In the Garden of Broken Things by Mercedes Lucero

To begin with, we broke windows. We didn’t mean to, of course. It just sort of happened, the way most anything happens. Sometimes the glass shattered slowly and rippled out from the center like a flower blooming. The fake-signature baseballs we threw often broke windows this way. Other windows broke quickly like when we lifted classroom windows by pressing our palms against them. We pushed against the glass and it would break, or rather, disappear. There were moments when the windows were there, clear and shining and then there were moments when they weren’t, when there was nothing but sharp edges of glass poking out from the wood. The other children would gather to see a small trail of blood dripping off our hands. They tell us a teacher once fainted at the sight of our blood, but we don’t remember. Instead, we remember the pieces of glass on the floor and the way they sparkled when the light hit them.

We broke bones, too. Sometimes only days after getting our casts off our right arm, we broke our left.  We broke our fingers when we accidentally shut doors on them. We broke our ankles and wrists when we fell from trees. We used to climb trees and imagine the big houses we could see just over the hill were our own.

When we were young, our mother broke a fingernail almost every day. She used to buy those stick-on nails and paint them all sorts of colors with names like Lemonade and Cherry Pop. When one would break off, she would bring us all together and say, “First one to find it gets a dime,” and we all would go running around the house, up the stairs and through the hallways. We would crawl on our stomachs to look under beds and reach our small fingers under the sofas and chairs. We would always find them in strangest places. In the ashes of the fireplace. On the dog’s tail. Once, we found one while eating a pumpkin pie our mother had baked only three days before.

During adolescence, we broke out in acne.

Over the years, we’ve learned to break the ice with new people we’ve met. We ask them about their family and jobs and the names of their children. We smile and laugh a laugh we’ve perfected over the years when we are alone driving in our cars. We always ask the same things. We tell ourselves we sound like broken records.

One summer, our car broke down at least once a week.

Our father once broke our mother’s favorite ceramic bowl. It wasn’t her favorite, really. She never used it. It was her favorite unused bowl. She brought it home one evening after our grandmother died. It was a cream color with little blue chickens lined all the way around. She put it atop the cabinets in the kitchen and there it sat for a long time collecting a layer of gray dust. An antique, she called it. Our father used a stepladder to bring it down one day. What good is a nice dish if we never use it, he said. He blew on it and we danced under the dust and pretended it was snow. When he missed the bottom step on the ladder, he fell. The bowl slipped from his hands and broke into sixty-eight different pieces. We counted them as we placed them into a plastic grocery bag.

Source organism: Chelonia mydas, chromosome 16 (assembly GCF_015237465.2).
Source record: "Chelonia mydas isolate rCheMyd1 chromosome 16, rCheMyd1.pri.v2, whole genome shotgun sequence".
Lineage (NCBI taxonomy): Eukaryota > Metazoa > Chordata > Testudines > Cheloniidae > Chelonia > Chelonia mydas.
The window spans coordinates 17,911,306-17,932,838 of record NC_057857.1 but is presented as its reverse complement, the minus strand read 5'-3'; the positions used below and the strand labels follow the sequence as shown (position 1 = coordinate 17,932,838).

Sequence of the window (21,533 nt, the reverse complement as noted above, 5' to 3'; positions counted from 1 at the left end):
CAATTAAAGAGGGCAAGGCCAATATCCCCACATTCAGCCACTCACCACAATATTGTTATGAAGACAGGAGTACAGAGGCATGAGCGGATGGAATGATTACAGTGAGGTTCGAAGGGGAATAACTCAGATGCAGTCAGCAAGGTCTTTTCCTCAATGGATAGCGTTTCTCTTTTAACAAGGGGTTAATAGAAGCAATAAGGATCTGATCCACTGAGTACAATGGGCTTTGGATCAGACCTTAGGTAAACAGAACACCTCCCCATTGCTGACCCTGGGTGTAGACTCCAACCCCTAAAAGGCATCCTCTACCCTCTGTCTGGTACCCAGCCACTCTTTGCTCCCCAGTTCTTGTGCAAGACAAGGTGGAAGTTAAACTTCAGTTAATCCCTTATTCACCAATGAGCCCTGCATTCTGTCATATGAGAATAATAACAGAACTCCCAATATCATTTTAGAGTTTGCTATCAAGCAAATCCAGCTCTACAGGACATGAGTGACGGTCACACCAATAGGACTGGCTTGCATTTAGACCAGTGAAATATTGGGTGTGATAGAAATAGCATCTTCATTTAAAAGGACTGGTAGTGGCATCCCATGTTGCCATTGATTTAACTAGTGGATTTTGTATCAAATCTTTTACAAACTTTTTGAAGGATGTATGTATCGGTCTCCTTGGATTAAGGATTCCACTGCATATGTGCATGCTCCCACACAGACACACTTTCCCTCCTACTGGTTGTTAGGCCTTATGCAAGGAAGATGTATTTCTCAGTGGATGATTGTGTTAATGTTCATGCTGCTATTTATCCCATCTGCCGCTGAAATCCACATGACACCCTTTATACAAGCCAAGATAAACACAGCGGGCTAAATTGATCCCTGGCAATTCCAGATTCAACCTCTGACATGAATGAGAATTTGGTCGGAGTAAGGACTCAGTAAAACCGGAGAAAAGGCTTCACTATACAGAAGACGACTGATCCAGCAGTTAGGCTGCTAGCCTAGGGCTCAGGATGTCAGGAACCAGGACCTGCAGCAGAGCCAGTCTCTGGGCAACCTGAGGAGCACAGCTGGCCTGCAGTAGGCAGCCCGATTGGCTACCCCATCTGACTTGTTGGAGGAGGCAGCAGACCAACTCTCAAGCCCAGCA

We’ve lost sleep thinking about our broken relationships. When our friends moved away, we wondered if it was because of something we said. It usually was. We said we would call our mother and we never did. We lied and told people who loved us that yes, we were happy. Sometimes we caught ourselves staring at old photographs late into the night and wondered if maybe it was possible for two people to have nothing in common.

In order to avoid getting our heart broken, we sometimes pretended we did not have one. We probably learned this from our father.

Sooner or later, we broke rules. When we were young, we broke them by sneaking out of our windows and telling our mother we’d never kissed anyone. We often broke curfew. Now that we are older, we break different kinds of rules. We don’t make full stops at stop signs. We don’t take our vitamins. We don’t wait an hour after eating to go swimming.

When our father lost his job building railroad tracks, we saw him break down. He just fell to the floor of the living room. He wept heavily, kneeling on the carpet and covered his face with his hands. We were young and had never seen our father cry. We didn’t know what to do. We were scared. We spent a long time just staring at his hands, wrinkled with small folds of skin around the knuckles. Sometimes we stare out windows thinking of memories like this.

Sometimes we feel as if we’re broken on the inside, but we can’t really say why. Sometimes we wonder if we’ll ever feel unbroken.

Several years ago, the beaver dam up north broke and parts of the town flooded. Our father took us to see the dam and we spent the morning hiking along a trail to the small river to see the damage. Our father pointed to the beavers amid the sludge of broken sticks and mud and grass. They would only carry small handfuls at a time. It will take them forever to rebuild it, we said. Our father stood silent for a long time, then sighed and said yes, but that’s what we do with broken things, isn’t it?




Mercedes Lucero is a first-year MFA student at Northwestern University and has previously been published in The Chicago Tribune’s Printers Row Journal, North Central Review, Whitefish Review and elsewhere.

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